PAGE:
Be the Camera: Adventure in Passive Street Photography

Jill Corral
3 min readJun 19, 2018

Since I heard the classic Simon & Garfunkel lyric when I was little, I have dreamed of my bowtie being a camera. And today, that dream came true.

I’ve written a few articles on here about street photography… primarily the social and interpersonal, and even spiritual, aspects of it. The process, the meditative nature, the risk of offense, and the opportunity for connection. I think about this a lot. But… what if you removed all of that?

Laughing on the bus
Playing games with the faces
She said the man in the gabardine suit was a spy
I said “Be careful his bowtie is really a camera”

— Simon & Garfunkel, “America”

I’ve been taking photos since I was 6, with… a vintage 1950s Polaroid found in a closet, ‘80s Polaroid, DISC camera, countless point-and-shoots, Canon AE-1 SLR, Canon and Fuji D-SLRs, clamshell phones and every iPhone — and until today what they all had in common was that I had to think about and push a button of some kind to take a photo.

Until this weekend, when I made a wearable automatic time-lapse camera that I could pin to my shirt. It’s tiny. Really tiny.

And… I just went for a walk. I programmed it to take a photo every 60 seconds:

As you can see, nothing epic out of the box, and I’ve gotta tweak the focus and other settings. But there’s potential.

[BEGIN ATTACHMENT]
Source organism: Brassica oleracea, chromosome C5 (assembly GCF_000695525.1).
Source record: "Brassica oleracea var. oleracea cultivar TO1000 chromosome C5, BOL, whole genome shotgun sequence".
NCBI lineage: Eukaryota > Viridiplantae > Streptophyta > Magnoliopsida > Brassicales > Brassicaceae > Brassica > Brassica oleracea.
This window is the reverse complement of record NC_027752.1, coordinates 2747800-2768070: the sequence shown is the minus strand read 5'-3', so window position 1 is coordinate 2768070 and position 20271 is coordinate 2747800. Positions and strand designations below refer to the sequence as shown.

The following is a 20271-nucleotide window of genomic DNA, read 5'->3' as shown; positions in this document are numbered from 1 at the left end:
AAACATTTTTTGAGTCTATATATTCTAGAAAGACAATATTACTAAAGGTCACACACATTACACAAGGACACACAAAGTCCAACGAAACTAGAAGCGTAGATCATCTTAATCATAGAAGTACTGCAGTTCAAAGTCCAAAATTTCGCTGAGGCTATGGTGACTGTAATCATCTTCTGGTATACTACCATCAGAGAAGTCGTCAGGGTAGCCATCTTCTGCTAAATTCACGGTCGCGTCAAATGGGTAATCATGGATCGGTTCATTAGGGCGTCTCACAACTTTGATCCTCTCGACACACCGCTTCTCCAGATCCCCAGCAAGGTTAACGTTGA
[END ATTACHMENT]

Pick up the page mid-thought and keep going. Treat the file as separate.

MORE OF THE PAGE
First capture. Gotta fix the focus!

Interesting experience. Being such an active photographer in general, it was oddly and almost unbearably passive. Definitely felt the loss of control. I found myself lingering in front of interesting scenes to make it likelier to get a shot. Turning my whole body to face things intentionally. Overall sensation was that I was the camera… that my body was the camera body with a lens attached.

Later, reviewing the captures, I did not have the usual sense of looking through familiar things I’d made. I had a sense of witnessing, of watching a playback of my memories. Or opening a box of surprises.

Next time I’ll set the timer for 30 seconds or less, and hit a more populated area, like a street party or downtown during rush hour. Or maybe dinner with a friend to capture a portrait of their laughs and gestures. Or run fast down the street.

Want to make one? You can do it. I’m not a programmer. This was my first time building a Raspberry Pi, and I did it with online instructions and about $50, incl. a whole starter kit. Here’s what I used: monitor (HDMI port), USB keyboard, USB mouse , 5 Things You Can Do with a Raspberry Pi Camera Module, Raspberry Pi Zero W starter kit (incl. camera case), Raspberry Pi Camera module. There’s also a low-light/infrared camera for night use.



Jill Corral

New book: One-Day Sabbatical. Author, designer, photographer. Find me @